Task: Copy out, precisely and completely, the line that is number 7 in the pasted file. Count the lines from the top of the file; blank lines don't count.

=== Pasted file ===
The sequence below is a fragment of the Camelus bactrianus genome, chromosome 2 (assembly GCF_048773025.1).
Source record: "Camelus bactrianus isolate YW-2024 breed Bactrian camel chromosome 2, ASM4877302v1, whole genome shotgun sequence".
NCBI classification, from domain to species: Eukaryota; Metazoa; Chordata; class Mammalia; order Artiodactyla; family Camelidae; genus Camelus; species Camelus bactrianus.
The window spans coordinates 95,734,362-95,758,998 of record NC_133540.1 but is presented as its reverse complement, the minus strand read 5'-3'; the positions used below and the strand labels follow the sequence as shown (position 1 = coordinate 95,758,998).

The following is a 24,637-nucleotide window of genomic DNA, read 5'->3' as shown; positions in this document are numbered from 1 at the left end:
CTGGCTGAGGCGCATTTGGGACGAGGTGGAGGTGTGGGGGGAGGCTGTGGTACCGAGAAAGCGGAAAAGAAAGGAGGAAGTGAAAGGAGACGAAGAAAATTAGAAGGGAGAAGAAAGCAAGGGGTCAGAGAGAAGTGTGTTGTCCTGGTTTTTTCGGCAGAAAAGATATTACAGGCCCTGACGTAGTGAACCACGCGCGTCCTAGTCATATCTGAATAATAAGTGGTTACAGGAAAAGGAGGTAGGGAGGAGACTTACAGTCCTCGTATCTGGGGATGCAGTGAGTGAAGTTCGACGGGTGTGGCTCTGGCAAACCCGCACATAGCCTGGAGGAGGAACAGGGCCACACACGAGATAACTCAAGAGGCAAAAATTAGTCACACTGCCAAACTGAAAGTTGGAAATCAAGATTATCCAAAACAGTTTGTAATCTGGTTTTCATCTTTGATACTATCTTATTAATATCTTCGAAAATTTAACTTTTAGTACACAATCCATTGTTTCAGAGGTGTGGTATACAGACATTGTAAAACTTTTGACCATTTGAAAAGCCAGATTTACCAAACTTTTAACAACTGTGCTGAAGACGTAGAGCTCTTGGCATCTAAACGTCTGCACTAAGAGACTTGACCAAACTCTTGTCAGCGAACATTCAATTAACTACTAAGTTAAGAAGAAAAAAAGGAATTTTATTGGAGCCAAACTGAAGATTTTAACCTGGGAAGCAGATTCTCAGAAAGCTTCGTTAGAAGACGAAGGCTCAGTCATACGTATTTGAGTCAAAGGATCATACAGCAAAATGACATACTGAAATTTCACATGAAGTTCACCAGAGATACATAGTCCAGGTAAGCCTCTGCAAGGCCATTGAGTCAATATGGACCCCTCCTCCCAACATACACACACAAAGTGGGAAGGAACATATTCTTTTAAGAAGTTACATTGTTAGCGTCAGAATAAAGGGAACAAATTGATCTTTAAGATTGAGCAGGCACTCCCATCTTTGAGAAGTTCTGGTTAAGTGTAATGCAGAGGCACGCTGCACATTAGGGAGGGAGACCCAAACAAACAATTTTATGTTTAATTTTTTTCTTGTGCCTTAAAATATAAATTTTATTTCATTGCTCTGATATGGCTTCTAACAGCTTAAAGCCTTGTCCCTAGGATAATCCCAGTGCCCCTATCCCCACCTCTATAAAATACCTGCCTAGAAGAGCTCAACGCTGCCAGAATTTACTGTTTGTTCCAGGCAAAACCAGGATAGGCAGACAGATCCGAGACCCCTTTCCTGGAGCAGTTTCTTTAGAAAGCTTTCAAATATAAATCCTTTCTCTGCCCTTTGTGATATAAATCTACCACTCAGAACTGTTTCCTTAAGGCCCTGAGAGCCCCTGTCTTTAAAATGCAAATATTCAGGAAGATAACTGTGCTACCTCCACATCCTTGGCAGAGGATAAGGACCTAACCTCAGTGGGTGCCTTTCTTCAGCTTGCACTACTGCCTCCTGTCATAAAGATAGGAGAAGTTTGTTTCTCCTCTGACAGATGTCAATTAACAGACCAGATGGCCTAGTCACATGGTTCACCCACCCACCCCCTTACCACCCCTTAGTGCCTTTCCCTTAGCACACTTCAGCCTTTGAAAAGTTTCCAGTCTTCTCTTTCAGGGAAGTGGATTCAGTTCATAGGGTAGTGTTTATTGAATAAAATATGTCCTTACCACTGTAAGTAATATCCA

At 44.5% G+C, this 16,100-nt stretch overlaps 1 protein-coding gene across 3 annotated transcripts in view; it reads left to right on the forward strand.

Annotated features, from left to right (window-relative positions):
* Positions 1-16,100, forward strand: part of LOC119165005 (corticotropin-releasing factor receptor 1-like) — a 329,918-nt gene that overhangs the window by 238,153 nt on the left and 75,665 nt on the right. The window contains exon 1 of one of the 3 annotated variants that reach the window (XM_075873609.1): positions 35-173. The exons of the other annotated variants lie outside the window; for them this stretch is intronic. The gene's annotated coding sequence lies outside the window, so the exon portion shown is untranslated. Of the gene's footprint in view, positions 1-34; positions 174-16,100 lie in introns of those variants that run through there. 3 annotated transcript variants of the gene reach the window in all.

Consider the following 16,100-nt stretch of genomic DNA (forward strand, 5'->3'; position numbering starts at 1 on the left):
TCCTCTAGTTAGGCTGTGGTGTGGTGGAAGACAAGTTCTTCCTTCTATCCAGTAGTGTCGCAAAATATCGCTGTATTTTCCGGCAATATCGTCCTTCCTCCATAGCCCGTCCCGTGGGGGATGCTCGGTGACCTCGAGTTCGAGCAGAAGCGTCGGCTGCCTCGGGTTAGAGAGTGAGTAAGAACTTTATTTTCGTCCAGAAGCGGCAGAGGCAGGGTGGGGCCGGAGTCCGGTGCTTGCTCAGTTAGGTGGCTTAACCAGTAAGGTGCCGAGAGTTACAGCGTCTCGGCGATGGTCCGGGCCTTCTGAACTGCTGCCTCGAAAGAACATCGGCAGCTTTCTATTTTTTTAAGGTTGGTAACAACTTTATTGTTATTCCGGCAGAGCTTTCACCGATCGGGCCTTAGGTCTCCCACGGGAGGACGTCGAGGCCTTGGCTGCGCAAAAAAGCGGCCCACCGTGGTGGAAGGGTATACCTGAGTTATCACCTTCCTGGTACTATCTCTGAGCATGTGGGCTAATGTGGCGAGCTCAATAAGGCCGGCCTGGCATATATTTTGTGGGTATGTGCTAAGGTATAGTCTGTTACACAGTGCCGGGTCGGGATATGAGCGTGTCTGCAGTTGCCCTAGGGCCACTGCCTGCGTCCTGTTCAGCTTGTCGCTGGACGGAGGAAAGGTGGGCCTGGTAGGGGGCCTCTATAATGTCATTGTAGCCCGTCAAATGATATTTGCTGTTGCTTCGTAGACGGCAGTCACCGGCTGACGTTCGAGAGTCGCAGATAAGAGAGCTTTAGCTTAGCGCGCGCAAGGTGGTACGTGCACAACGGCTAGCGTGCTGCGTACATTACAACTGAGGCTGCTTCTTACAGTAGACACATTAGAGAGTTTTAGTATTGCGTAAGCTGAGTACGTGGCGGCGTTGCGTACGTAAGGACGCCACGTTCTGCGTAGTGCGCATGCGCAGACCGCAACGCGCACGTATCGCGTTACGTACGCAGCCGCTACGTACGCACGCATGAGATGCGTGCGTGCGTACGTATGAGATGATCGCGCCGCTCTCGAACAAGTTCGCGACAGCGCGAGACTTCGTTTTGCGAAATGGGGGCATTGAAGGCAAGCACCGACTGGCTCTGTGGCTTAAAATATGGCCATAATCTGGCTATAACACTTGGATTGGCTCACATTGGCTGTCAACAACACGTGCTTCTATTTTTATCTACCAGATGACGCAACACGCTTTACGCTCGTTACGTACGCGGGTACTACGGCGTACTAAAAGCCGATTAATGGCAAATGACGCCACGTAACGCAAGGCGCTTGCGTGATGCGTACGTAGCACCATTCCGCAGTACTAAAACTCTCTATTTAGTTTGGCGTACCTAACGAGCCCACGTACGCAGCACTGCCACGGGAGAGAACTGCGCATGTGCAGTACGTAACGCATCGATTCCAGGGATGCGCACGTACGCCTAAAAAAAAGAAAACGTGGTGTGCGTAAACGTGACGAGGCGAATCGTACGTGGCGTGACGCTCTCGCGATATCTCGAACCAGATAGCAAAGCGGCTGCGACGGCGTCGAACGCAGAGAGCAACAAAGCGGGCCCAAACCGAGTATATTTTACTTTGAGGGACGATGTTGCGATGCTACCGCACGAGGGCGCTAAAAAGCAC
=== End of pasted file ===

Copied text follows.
At 44.5% G+C, this 16,100-nt stretch overlaps 1 protein-coding gene across 3 annotated transcripts in view; it reads left to right on the forward strand.